Readers of The Lincoln Journal know a lot about Red Devil football, Lincolnton, and Lincoln County. Consider the following questions and test your knowledge.
Answers are provided after the questions.
1. What do the Red Devils have in common with the fictional town of Mayberry?
2. Prior to the current Post Office, what buildings served that function in Lincolnton?
3. The same area has been used as the football field since 1922. What was it used for before then?
4. Lincolnton has changed a lot over the last fifty years. Name three things, other than church buildings, that haven't changed much.
5. In 1930, what was the primary route to Augusta?
6. Lincolnton once was home to two movie theaters and a bowling alley. Where were these located?
7. Where was the jail before the current one was built?
8. W. T. "Tutt" Dunaway started football at Lincolnton High in 1922. At what college was he a star football player?
9. Legendary stories about Dr. Weems Pennington continue to be told. "Doc" would sometimes sneak out his office's back door during the day and visit a nearby business and help their customers. Which business?
10. Where was Larry Campbell's first paycheck from after he moved to Lincolnton?
1. An old song. The Mayberry Founders' Day song and the Red Devil fight song are both based on "Our Boys Will Shine Tonight", which is believed to have originated as a Civil War song about soldiers.
Here's the Mayberry lyrics: "Mayberry'll shine tonight, Mayberry'll shine. When the moon comes up and the sun goes down, Mayberry'll shine." Here's the original lyrics: "Our boys will shine tonight. Our boys will shine. We'll shine in beauty bright all down the line. We're all dressed up tonight. That's one good sign. When the sun goes down and the moon comes up, our boys will shine." The song has been adapted many times as fight songs for high schools, colleges, and others around the world.
2. Going backwards in time: the brick building at intersection of Goshen and Peachtree; the stone-faced building on Main Street, next to Linco Place; the right-most storefront in the long brick building on the other side of Main Street, adjacent to the barber shop; the Wilkes House, which was torn down to make room for the current location of Farmers State Bank.
3. The present football field was used as a cow pasture. Dr. C. H. May allowed the school to use it for football since it was some of the flattest property nearest the school. In 1922, the high school would have been at what became known as the "green building" on the corner of Sunrise and Dallas.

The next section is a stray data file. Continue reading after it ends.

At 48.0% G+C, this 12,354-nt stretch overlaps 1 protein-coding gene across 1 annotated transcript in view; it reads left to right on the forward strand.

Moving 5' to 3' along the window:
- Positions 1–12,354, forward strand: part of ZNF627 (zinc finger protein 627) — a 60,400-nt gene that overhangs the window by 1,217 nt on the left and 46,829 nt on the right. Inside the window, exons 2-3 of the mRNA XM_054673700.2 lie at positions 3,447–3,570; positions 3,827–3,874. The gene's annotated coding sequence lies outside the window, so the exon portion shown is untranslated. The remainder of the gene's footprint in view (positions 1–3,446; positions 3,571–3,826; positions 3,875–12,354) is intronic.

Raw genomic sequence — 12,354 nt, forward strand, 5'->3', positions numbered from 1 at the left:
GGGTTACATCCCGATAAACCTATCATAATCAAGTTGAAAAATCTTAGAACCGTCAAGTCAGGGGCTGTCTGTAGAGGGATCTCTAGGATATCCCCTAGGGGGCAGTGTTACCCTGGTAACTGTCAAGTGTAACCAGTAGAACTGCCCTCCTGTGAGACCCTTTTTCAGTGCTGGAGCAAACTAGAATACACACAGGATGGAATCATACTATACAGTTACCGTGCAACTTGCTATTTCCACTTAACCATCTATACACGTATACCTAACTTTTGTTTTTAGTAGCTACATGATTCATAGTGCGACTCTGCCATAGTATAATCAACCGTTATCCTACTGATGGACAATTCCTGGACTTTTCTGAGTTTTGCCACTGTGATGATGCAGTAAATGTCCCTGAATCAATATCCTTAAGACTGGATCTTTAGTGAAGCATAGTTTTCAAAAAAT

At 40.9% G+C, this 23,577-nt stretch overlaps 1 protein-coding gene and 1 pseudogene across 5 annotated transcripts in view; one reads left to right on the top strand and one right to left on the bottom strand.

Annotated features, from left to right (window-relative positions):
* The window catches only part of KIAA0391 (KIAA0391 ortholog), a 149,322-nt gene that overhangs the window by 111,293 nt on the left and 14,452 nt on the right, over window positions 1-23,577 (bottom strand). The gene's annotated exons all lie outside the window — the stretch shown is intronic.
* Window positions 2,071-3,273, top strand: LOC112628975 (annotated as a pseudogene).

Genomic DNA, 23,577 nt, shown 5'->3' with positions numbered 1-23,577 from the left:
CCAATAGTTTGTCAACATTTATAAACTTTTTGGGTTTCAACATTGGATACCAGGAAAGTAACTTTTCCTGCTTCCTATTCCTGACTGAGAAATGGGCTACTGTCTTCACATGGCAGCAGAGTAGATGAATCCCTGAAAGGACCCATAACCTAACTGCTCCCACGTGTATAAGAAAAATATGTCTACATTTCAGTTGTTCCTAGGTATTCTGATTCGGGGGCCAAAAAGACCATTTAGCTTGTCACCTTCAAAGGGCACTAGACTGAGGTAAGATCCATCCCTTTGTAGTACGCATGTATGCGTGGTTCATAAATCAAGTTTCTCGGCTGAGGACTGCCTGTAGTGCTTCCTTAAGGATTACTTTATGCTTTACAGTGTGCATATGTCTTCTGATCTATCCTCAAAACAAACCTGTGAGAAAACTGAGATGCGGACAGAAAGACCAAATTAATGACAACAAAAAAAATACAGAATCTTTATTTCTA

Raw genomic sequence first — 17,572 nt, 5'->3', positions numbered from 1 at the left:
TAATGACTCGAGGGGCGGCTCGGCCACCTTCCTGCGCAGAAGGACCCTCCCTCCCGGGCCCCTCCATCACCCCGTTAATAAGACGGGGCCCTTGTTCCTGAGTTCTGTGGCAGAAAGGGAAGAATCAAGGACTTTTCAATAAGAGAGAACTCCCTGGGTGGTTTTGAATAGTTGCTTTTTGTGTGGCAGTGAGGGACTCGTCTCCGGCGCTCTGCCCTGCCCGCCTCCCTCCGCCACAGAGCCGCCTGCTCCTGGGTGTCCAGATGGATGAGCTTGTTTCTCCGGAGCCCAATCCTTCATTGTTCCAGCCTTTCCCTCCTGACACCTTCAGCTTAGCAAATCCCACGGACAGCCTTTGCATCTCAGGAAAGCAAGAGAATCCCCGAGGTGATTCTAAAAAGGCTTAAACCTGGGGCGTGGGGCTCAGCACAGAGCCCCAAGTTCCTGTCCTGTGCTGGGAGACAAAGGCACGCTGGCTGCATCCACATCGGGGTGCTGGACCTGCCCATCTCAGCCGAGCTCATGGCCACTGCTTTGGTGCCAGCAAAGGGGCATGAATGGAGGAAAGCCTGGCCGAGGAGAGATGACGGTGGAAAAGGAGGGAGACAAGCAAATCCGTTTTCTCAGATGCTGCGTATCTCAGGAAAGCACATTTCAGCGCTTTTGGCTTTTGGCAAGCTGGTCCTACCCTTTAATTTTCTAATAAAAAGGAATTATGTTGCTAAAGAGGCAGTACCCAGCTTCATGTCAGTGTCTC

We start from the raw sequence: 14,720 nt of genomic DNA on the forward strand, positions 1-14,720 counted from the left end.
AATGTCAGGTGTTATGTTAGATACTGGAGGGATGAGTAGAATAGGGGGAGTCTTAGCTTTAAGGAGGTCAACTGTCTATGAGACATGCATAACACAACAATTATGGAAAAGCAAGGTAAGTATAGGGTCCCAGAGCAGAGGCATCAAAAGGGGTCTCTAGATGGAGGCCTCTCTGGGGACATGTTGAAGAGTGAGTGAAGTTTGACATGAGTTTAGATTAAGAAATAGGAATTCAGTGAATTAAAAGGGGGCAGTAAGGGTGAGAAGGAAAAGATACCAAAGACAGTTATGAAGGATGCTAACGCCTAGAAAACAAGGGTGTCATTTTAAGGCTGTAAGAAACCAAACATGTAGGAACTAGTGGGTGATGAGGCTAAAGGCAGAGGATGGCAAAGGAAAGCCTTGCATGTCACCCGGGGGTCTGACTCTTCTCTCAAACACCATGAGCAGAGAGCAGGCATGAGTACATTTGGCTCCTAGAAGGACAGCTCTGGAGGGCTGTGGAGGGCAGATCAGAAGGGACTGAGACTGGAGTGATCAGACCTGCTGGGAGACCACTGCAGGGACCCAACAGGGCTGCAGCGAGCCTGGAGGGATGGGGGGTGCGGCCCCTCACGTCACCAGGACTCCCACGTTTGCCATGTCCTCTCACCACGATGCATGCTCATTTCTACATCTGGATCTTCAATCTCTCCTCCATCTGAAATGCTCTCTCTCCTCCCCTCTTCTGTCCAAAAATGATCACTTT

4. Here's six; there are probably more: (1) Red Devil football - still winners. (2) Goldman & Wengrow. (3) City Pharmacy. (4) Spratlin's Hardware Store. (5) Lincolnton still has only three intersections with full traffic signals; the 378 & 79 signal was the last added, in the early 1960's. (6) The Lincoln Journal - the oldest continually-operating business in Lincoln County.
5. Before the direct route from Lincoln County through Evans and Martinez was developed, the shortest route was through Leah to Appling and then to Augusta. What is now an hour's ride (depending on traffic) once was an all-day effort over rutted dirt roads.
6. The Linco Theater was on Main Street, where City Pharmacy is now located. The Amuzu Theater was in the Keeter Building, the two story building at the Confederate Monument. The bowling alley was in the building on Washington Street between the traffic signal and Guillebeau Avenue; this building would later house A&M Supermarket and other businesses.
7. The jail was on Washington Street, just east of the current location of Crawford & Breazeale Drugs. Part of the foundation still stands.
8. Dunaway starred for the Mercer College Bears in 1909 and 1910. Also on the 1910 Mercer team was Homer L. Rice, later to be the Washington coach in 1922 and 1923, and a Baptist preacher. After the 1942 season, Mercer dropped football. The Bears returned to the gridiron in 2011, and earlier this year joined the Southern Conference.
9. Farmers Hardware and Furniture. Here's the story of one of "Doc's" visits to the store at told by Emory Ware on the Facebook group "I am so Lincoln County that I remember ...": "Farmers Hardware was one of Dr. Pennington's go-to places when a break was needed . He would simply slip out the back door of his office and come through the back door of the store. Doc loved to ramble about and find an interesting device or tool then go into a 10 minute discourse on its origin and potential use. And Dr. Pennington loved to help customers find an item and of course fix something that was broken, often drawing diagrams on brown paper bags to illustrate his idea of a solution and lecturing the customer on ways to make their life better if they would just heed his advice.
"The telephone company was refurbishing some equipment for a time and one of their technicians, from "out of town" came in while Doc was taking 5 . When Doc saw the man carrying a small bundle of wires he stepped forward and said "how can I help you?" What followed was a rather deep discussion on advanced technology and intricate switching mechanisms, right down Doc's alley. The technician was amazed at the depth of knowledge offered and even admitted that some of the information bordered on genius! While I was charging the items to the telephone company Doc slipped back out the door and was gone. The technician exclaimed 'Y'all better try and hang on to that guy that waited on me. He is amazing! [Well], he should'a been a doctor!"
10. During the summer of 1970, Larry Campbell was hired to work as a lifeguard at the Elijah Clark State Park swimming area. (That info came from Mrs. Mildred Fortson several years ago.)
Please email the writer (firstname.lastname@example.org) if you have additional information to offer on any of the topics.